Fulcher of Chartres (born around 1059 in or near Chartres) was a chronicler of the First Crusade. ... Events Anselm of Canterbury settles at the Benedictine monastery of Le Bec in Normandy. ... Combatants Christendom, Catholicism West European Christians Turkish people Muslims/Arabs The First Crusade was launched in 1095 by Pope Urban II with the stated goal of capturing the sacred city of Jerusalem and the Holy Land from Muslims. ... Philippe Desportes (1546 - October 5, 1606), French poet, was born at Chartres. ... // Events Spanish conquest of Yucatan Peace between England and France Foundation of Trinity College, Cambridge by Henry VIII of England Katharina von Bora flees to Magdeburg Science Architecture Michelangelo Buonarroti is made chief architect of St. ... Events January 27 - The trial of Guy Fawkes and other conspirators begins ending in their execution on January 31 May 17 - Supporters of Vasili Shusky invade the Kremlin and kill Premier Dmitri December 26 - Shakespeares King Lear performed in court Storm buries a village of St Ismails near... A poet is someone who writes poetry. ... Mathurin Regnier (born December 21, 1573 in Chartres, France; died October 22, 1613 in Rouen) was a French satirist. ... Year 1573 was a common year starting on Thursday (link will display the full calendar) of the Julian calendar. ... Events January - Galileo observes Neptune, but mistakes it for a star and so is not credited with its discovery. ... List of satirists below - writers, cartoonists and others known for their involvement in satire - humourous social criticism. ... André Félibien (May 1619 - 11 June 1695), sieur des Avaux et de Javercy was a French architect and historiographer. ... Events May 13 - Dutch statesman Johan van Oldenbarnevelt is executed in The Hague after having been accused of treason. ... Events January 27 - Change of emperor of the Ottoman Empire from Ahmed II to Mustafa II (1695-1703) July 17 - The Bank of Scotland is founded by an Act of Parliament of the old Scottish Parliament. ... Architect at his drawing board, 1893 An Ciara Danille Bowers is a person who is involved in the planning, designing and oversight of a buildings construction. ... Historiography is writing about rather than of history. ... Pierre Nicole (1625 - November 16, 1695), one of the most distinguished of the French Jansenists, was the son of a provincial barrister, and was born at Chartres. ... Philippe de Courcillon, Marquis de Dangeau (born September 21, 1638 in Chartres; died September 9, 1720) was a French officer. ... Events March 29 - Swedish colonists establish first settlement in Delaware, called New Sweden. ... // Events January 6 - The Committee of Inquiry on the South Sea Bubble publishes its findings February 11 - Sweden and Prussia sign the (2nd Treaty of Stockholm) declaring peace. ... An officer is a member of a military or naval service who holds a position of responsibility. ... The Académie française In the French educational system an académie The Académie française, or French Academy, is the pre-eminent French learned body on matters pertaining to the French language. ... Antoine François Desrues (1744 - 1777), French poisoner]], was born at Chartres, of humble parents. ... // Events The third French and Indian War, known as King Georges War, breaks out at Port Royal, Nova Scotia The First Saudi State founded by Mohammed Ibn Saud Prague occupied by Prussian armies Ongoing events War of the Austrian Succession (1740-1748) Births January 10 - Thomas Mifflin, fifth President... Year 1777 was a common year starting on Wednesday (see link for calendar). ... The skull and crossbones symbol traditionally used to label a poisonous substance. ... Jacques Pierre Brissot. ... 1754 was a common year starting on Tuesday (see link for calendar). ... 1793 was a common year starting on Tuesday (see link for calendar). ... The Girondists (in French Girondins, and sometimes Brissotins), comprised a political faction in France within the Legislative Assembly and the National Convention during the French Revolution. ... The French Revolution (1789–1799) was a vital period in the history of France and Europe as a whole. ... Jérôme Pétion de Villeneuve Jérôme Pétion de Villeneuve (1756 - 1794) was a French writer and politician. ... 1756 was a leap year starting on Thursday (see link for calendar). ... 1794 was a common year starting on Wednesday (see link for calendar). ... François Séverin Marceau-Desgraviers François Séverin Marceau-Desgraviers (March 1, 1769 - September 21, 1796), French general, was born at Chartres. ... 1769 was a common year starting on Sunday (see link for calendar). ... 1796 was a leap year starting on Friday. ... Achille Guénée (1809 - 1880) was a French lawyer and entomologist. ... 1809 was a common year starting on Sunday (see link for calendar). ... 1880 (MDCCCLXXX) was a leap year starting on Thursday (see link for calendar). ... Entomology is the scientific study of insects. ... Pierre-Jules Hetzel. ... 1814 was a common year starting on Saturday (see link for calendar). ... 1886 (MDCCCLXXXVI) is a common year starting on Friday (click on link to calendar) // Events January 18 - Modern field hockey is born with the formation of The Hockey Association in England. ... Jacqueline de Worms Romilly (born March 26, 1913) is a French philologist Biography Born in Chartres in 1913, she studied at lycée Molière where she was lauréate of the Concours général de latin and second prize in Greek in 1930, the first year when girls... Year 1913 (MCMXIII) was a common year starting on Wednesday (link will display the full calendar). ... Philology is the study of ancient texts and languages. ... Nicolas Jean-Christophe Escudé (born April 3, 1976 in Chartres) is a former professional tennis player from France, who turned professional in 1995. ... 1976 (MCMLXXVI) was a leap year starting on Thursday. ... Tennis balls This article is about the sport, tennis. ...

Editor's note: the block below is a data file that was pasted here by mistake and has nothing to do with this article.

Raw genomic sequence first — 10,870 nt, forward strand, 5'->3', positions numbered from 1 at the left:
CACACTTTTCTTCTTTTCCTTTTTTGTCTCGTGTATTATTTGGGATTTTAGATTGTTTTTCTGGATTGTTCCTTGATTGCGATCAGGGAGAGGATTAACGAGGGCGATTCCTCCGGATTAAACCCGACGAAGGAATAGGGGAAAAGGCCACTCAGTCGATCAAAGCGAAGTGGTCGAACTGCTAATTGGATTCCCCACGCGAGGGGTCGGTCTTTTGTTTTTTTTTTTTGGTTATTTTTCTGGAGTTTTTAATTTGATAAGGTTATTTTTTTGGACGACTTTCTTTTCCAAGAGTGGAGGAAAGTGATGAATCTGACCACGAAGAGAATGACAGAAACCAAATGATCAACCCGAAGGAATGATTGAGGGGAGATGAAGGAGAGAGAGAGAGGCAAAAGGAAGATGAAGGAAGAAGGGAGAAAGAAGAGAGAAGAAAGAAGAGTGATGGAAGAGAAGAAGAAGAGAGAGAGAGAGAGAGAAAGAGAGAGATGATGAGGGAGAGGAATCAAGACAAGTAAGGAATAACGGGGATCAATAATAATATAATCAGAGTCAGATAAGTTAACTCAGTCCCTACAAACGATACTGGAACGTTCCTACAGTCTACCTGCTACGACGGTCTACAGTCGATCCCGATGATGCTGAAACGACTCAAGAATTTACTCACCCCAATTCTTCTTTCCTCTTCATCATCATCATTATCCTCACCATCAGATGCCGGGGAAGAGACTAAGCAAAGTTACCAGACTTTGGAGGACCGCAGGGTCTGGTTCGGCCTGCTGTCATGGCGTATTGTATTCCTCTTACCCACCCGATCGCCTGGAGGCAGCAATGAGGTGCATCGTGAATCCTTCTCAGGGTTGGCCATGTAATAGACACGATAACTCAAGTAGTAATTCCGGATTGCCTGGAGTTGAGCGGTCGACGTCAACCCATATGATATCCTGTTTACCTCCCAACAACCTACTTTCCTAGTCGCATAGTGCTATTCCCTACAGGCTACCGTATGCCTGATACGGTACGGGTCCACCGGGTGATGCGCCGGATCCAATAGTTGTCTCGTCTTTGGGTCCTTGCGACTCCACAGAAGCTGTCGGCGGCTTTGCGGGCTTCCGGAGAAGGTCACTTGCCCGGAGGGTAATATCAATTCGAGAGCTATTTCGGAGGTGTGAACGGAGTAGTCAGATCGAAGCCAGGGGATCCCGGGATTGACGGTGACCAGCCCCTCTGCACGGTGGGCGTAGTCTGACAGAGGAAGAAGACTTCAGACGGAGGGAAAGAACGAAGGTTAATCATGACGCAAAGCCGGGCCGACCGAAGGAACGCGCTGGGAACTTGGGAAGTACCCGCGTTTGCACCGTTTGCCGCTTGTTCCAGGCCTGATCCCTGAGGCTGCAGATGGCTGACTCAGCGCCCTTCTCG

December 26 is the 360th day of the year in the Gregorian Calendar, 361st in leap years. ... 2005 (MMV) was a common year starting on Saturday of the Gregorian calendar. ... December 26 is the 360th day of the year in the Gregorian Calendar, 361st in leap years. ... 2005 (MMV) was a common year starting on Saturday of the Gregorian calendar. ... Encyclopædia Britannica, the 11th edition The Encyclopædia Britannica Eleventh Edition (1910–1911) is perhaps the most famous edition of the Encyclopædia Britannica. ... The public domain comprises the body of all creative works and other knowledge—writing, artwork, music, science, inventions, and others—in which no person or organization has any proprietary interest. ...

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  Results from FactBites:
Chartres (2301 words)
In the Middle Ages, as the population of Chartres increased, the town walls were extended towards the valley.
In 1793, destructive assaults due to the French Revolution, led to the desecration of the Virgin's Tunic, and the burning of the 16th century statue of the Virgin Mary in front of the Church.
At Chartres, such grisaille windows were often combined with colored glass as in the story of St. Apollinaris, where the grisaille at the bottom of the window was inserted in 1328, replacing older panels.
Cathédrale Notre Dame at Chartres (1525 words)
Chartres’ history as a holy place has legendary roots in the pre-Christian era, when Druids, the Celtic priests of Britain and Gaul, held sacred rites in natural settings like the forest groves and underground grottoes that once lay at Chartres.
Chartres’ medieval architects, masons, glaziers and sculptors created a sacred shrine that continues to move pilgrims today, whether they are traditional Christians, spiritual seekers who connect with the site’s Druidic roots, or those devoted to great art and architecture.
Chartres Cathedral, however, is suffering the effects of old age: Eight hundred years of exposure to weather, pollution and human use have caused tremendous damage.
  More results at FactBites »